It’s not an easy one. For starters, returning to school is not optional. Cautious parents have, outrageously, been threatened with fines, prosecution and deregistration of their kids. I’ve heard stories that being on the ECV list could be legal grounds for keeping kids at home, but I’m not sure I want to test that theory.
Besides, who wants to keep their children away from school when others are back? Friendships shift; those urgent LGBTQI+ conversations move on, and your child is left behind. Who wants that? In Lockdown 1.0, one of our kids fell off the academic map and nobody noticed, while the other seemed to be coping until school reopened – when the blossoming was so palpable and joyous that only then did we realise how hard the online learning had really been.
And then there’s the big, unmentionable unknown: what about the health of the kids themselves? Somehow, our government – which can squirm like a barrel of eels when asked to ensure that our hungriest children are fed – has made it heretical to discuss anything but the mental health of our young. And only one element of their mental health at that: the mental health benefits of attending school.
The stress of possibly bringing Covid-19 into the home and endangering, or indeed actually killing, parents or grandparents is not to be discussed. Physical health – mental health’s lacklustre junior sibling, for the purposes of the government’s playbook – is not to be counted, because kids by and large do not die from Covid-19. And, if they do catch it, they often do not show symptoms. So exposing them to the virus is not deemed to be serious.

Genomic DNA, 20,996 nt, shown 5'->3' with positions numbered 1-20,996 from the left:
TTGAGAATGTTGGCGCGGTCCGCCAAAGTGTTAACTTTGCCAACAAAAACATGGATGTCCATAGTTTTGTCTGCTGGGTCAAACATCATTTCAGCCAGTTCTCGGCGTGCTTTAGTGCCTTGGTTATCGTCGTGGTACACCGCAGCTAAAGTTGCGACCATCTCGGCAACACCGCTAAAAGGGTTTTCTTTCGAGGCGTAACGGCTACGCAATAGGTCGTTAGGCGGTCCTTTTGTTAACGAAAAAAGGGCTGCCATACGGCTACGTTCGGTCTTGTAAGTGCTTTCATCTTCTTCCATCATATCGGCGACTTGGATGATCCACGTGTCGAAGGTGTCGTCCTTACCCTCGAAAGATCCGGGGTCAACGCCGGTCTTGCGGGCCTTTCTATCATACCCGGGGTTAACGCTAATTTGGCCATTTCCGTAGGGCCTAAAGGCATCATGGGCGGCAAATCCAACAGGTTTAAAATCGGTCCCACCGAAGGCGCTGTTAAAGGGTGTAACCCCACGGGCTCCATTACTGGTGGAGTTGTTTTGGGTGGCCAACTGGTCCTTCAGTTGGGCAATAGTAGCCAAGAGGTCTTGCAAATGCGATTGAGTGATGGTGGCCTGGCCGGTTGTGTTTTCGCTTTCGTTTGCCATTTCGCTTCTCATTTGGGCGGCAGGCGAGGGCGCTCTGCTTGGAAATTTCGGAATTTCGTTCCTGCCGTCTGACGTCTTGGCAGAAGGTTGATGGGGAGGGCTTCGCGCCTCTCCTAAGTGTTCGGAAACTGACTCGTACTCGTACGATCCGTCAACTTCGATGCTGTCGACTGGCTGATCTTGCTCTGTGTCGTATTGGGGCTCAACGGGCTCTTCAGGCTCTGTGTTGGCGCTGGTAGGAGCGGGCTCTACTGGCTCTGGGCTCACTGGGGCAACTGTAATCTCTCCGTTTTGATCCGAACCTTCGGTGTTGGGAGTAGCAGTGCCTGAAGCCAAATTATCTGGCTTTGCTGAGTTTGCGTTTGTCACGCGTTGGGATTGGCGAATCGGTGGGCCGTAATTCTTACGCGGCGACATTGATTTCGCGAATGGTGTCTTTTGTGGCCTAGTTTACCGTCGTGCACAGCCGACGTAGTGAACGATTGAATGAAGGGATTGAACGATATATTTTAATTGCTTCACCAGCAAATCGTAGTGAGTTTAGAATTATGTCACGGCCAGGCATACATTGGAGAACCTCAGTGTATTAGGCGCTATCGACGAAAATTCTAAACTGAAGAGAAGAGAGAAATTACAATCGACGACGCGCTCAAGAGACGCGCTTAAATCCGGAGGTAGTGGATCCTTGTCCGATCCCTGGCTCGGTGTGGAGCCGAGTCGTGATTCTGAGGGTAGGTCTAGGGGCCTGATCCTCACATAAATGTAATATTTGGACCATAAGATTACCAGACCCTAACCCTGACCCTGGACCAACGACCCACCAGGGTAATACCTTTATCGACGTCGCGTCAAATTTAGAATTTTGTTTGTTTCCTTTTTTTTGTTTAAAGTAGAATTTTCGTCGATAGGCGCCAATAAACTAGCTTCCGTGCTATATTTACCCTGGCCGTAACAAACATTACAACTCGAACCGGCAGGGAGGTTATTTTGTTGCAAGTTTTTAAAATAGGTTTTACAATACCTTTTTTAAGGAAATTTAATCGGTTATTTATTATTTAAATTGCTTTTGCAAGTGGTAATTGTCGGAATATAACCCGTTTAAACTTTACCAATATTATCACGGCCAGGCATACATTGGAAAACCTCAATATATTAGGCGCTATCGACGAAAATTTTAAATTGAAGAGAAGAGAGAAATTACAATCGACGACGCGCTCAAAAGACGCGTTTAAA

But the facts are uncomfortable. Many people think kids don’t get Covid-19. In fact, they are currently (and consistently) one of the most infected age groups. So what, if it doesn’t harm them? Except... that it does, in some cases. The ONS shows that 12-15 per cent of infected schoolchildren, including those with mild or asymptomatic infections, suffer from long Covid. That means hundreds of thousands of kids. How long is long Covid? We don’t know. How bad for their health could long Covid be, in years to come? We don’t know that, either.
We also don’t want to know – because there’s simply too much heat around this debate. It means we aren’t doing what we keep wishing the government would do: we aren’t following the evidence. We aren’t even discussing the evidence. Given that we are making a judgment for an entire generation of children, this is – to put it mildly – suboptimal.
So, the question of whether it is safe for me to hug my kids after school, is conjoined with the question of whether it is it safefor them to be at school. If the answer to the latter were genuinely "yes", why would the answer to the former need to be "no"?
But when those puppy eyes ask if they can go to school, what will I do? I will of course melt like the doting papa that I am, and send them on their way; but let’s hope I don’t have to die like a doting papa as a result. And let’s hope, for our youngsters’ sake, that in years to come, the phenomenon of long Covid is long forgotten.
Dominic Minghella is a partner in the political consultancy, Lucas Minghella, and a screenwriter and producer at Island Pictures. He is best known as the writer/creator of ITV’s long-running comedy drama, Doc Martin